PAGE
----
Apparently, my heart can be entirely pummeled by love, and I will still believe. I can be broken open and poured out, betrayed and left alone, and I will still stand firm in my conviction that love is real. One would think that I would come out of it all with a guarded heart and a firm conviction that love belongs only in fairy tales, in fiction, and in cinematic tales meant for fools. But no. I still believe.
Perhaps you, more battle-weary and seasoned, are shaking your head indulgently at my foolishness, wondering when I will see the light. Or perhaps instead you are wondering how you, the recently broken, might ever be able to find your own belief again when right now all you can feel is the pain. Maybe my optimism seems forced, a declaration that doesn’t quite ring true.
I don’t want to pour out my whole life story. It’s not quite interesting enough to merit a memoir here, but if you will indulge me, there’s something I’ve learned about love. We often mistake love for attachment and caring. We think we’ve fallen in love when we’ve simply fallen into codependency and infatuation. It can be hard to separate those feelings, to pull apart what wants to cling to the familiar so that we can see what it’s really all about. Usually, it takes a big change or startling red flag for us to take a hard look at the attachment we’ve been calling love.
Other times, we doubt love because we’ve loved and lost.
We felt genuine love, not simply an attachment, and yet we didn’t get to keep those relationships. We might question whether or not we were loved or if love is real if it doesn’t last. We’ve been taught to search for forever love, our soulmates, and so we don’t always value loves that are meant to stay only for a season. We think these loves are somehow less, rendered unimportant in the grand scheme of things, no matter how much they shake our very foundation with their power and even their transience.
I’ve experienced the attachment disguised as love.
I’ve also fallen in head over heels true love- love that didn’t stay. I’ve loved more than one person at once, simply by virtue of still holding love for someone in the past and yet moving on to love again. I’ve learned about love through experiencing it, and I’ve stopped trying to attach certain expectations to those experiences. For instance, longevity.
Love is love, even if it doesn’t work out.
Love is love, even if it doesn’t look the way we thought it would. Love is love, even if the other person doesn’t love us back. Love is love. It’s real, and attaching expectations to it doesn’t change that fact. Sometimes love is letting go and loving freely. Sometimes love hurts.
I’ve also learned that love doesn’t come on our command.
We can’t will it into existence, however much we think that it’s over-due. We can’t make someone love us who doesn’t or make a relationship be what we need because we need it. That’s not how love works. It doesn’t change us into someone we’re not or change the ones we love into who we need them to be by virtue of our feelings. We’ve tried to make love into what we want it to be rather than accepting it for what it is.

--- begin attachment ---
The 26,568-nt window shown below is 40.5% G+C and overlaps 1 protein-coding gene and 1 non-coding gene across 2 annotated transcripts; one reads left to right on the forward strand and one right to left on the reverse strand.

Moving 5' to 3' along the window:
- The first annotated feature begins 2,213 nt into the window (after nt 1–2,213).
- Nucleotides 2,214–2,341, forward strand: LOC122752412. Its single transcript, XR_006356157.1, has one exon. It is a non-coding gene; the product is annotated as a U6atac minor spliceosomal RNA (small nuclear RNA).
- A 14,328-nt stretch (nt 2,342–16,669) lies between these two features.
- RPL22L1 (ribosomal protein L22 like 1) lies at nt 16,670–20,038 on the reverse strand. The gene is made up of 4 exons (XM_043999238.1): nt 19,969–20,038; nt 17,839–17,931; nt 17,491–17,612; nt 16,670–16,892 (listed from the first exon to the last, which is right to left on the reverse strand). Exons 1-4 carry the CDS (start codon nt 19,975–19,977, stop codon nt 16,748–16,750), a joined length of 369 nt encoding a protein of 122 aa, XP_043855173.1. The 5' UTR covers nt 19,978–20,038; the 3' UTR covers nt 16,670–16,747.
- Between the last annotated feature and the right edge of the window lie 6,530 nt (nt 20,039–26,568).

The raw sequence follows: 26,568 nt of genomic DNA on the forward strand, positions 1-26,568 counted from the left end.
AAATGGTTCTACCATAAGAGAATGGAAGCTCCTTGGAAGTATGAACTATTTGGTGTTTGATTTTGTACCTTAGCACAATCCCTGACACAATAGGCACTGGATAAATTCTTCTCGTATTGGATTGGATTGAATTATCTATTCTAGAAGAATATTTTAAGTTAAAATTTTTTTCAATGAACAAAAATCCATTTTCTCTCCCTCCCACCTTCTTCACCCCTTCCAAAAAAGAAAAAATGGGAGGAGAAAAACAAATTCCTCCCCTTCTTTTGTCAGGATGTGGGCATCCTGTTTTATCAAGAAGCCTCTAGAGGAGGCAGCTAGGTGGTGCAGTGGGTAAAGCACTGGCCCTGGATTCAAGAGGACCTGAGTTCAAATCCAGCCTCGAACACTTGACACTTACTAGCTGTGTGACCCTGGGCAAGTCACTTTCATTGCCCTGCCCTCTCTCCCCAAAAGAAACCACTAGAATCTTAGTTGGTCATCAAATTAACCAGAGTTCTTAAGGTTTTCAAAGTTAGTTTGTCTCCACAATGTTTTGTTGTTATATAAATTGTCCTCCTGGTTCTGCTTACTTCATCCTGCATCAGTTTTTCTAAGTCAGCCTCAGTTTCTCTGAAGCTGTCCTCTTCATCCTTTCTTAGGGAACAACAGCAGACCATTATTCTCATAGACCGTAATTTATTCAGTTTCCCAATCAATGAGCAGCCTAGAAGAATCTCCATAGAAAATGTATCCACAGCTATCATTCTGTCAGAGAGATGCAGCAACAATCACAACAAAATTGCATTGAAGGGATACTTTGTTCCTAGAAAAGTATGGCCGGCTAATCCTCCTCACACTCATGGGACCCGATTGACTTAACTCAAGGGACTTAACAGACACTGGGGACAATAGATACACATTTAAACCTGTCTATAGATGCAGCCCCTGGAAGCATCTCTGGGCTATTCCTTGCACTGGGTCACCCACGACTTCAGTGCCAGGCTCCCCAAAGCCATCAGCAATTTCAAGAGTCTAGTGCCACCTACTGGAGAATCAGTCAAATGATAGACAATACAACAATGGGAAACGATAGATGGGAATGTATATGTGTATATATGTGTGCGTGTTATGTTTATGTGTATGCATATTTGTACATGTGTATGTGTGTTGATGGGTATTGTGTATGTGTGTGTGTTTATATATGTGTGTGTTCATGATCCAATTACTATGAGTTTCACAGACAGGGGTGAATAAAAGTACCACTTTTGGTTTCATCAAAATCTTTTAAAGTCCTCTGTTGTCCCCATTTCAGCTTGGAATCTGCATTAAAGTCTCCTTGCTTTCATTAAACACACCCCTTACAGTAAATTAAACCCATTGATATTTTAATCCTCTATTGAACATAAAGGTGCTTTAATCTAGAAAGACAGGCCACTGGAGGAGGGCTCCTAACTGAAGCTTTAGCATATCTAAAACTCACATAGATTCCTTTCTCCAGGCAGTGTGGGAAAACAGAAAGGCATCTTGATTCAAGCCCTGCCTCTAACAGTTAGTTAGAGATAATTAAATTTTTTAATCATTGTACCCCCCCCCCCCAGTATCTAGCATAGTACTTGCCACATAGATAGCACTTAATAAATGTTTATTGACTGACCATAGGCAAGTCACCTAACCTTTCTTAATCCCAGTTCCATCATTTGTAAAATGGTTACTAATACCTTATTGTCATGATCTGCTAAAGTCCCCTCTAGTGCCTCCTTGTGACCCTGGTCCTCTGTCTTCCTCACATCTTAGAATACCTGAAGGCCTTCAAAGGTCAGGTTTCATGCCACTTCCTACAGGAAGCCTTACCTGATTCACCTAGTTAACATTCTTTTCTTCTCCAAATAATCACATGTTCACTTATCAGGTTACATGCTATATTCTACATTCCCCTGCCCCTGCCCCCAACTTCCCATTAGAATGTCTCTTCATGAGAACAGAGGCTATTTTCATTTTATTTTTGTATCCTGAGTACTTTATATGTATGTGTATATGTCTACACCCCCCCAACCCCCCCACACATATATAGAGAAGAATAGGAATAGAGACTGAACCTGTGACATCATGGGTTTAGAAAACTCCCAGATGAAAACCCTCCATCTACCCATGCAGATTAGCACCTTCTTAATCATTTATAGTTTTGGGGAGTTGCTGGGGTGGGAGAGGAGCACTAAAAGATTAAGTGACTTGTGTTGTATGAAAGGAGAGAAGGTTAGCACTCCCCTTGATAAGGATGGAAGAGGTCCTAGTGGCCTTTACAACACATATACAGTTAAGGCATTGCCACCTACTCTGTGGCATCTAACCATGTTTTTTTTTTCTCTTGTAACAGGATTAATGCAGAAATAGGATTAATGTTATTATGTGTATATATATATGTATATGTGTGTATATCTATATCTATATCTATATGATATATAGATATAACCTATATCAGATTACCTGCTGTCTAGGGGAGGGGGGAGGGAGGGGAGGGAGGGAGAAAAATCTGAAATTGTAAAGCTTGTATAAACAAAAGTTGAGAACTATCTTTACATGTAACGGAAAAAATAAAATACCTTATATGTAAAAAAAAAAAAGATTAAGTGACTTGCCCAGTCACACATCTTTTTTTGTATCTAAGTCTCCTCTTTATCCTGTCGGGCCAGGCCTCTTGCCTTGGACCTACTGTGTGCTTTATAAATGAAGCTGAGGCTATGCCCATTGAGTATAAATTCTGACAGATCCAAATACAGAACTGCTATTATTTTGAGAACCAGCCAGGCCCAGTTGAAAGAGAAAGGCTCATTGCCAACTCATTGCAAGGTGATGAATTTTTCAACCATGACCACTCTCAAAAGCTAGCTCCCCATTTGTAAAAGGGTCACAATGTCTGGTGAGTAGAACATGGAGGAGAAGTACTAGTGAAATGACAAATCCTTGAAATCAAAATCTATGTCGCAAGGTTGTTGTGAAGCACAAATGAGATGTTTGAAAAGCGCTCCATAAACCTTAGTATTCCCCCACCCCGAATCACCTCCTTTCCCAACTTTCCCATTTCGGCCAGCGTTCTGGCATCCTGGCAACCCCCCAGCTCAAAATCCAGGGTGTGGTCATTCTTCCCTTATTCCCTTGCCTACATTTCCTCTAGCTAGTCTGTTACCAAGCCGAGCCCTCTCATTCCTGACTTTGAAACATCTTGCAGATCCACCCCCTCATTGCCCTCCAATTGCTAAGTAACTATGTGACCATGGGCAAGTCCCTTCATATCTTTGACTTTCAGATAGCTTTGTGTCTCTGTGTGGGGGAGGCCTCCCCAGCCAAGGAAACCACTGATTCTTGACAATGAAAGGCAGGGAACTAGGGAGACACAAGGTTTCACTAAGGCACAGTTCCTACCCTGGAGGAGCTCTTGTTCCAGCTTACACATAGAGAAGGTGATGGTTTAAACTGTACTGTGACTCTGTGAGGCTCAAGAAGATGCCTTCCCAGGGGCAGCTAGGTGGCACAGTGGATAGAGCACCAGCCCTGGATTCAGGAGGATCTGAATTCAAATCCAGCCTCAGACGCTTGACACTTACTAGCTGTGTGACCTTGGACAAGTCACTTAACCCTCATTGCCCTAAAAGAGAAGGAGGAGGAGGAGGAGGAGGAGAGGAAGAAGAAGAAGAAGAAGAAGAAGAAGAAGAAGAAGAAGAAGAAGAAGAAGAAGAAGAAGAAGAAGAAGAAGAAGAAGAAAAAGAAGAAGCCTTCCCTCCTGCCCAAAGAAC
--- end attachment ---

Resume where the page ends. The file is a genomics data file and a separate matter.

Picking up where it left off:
It’s magnificent when you think about it. Love is powerful. It may not change our personalities, but it certainly can make us softer and stronger and capable of forgiving more than we ever thought it could. It can be a knife’s edge of hurt in our hearts, and yet we can give it freely. It’s what makes us reach out to others who are hurting or alone. It’s what makes us better people.
But we’ve mixed up relationships with love.
We don’t seem to understand that relationships can exist without love, and love can exist without relationships. We forget that love isn’t rendered invalid because it had a shorter shelf life than what we were hoping, nor does it render future loves irrelevant if we still feel love for those in the past. Love still is. It exists. It endures.
I guess that might seem all well and good for someone who is not currently experiencing heartbreak to think of love so philosophically. But I was recently broken open with a heartbreak of my own. I had to love and to let go in the same breath. I had to take the idea of the life I was going to have and actively demolish it to create a new one, with no clue what that new life would look like.
I’ve gone through all of that and still believe in love. That it exists. That it’s out there for me. That the love I’ve experienced has been real, even if I wouldn’t have written those particular endings into my own story.
Love continues, and I believe.
I can still watch romantic comedies or read a romance without disgust- although I do often observe in wry amusement at the plot twists, as I’m plenty familiar with those in my own life. I can see couples together without resenting it, and I can celebrate the love stories of those who are in my life without bitterness. I can live as a single person in the world with a heart wide open to love and whatever else is next for me.
My broken heart, broken so many times I’ve lost count, still believes in love. It always will. I hope you can believe, too.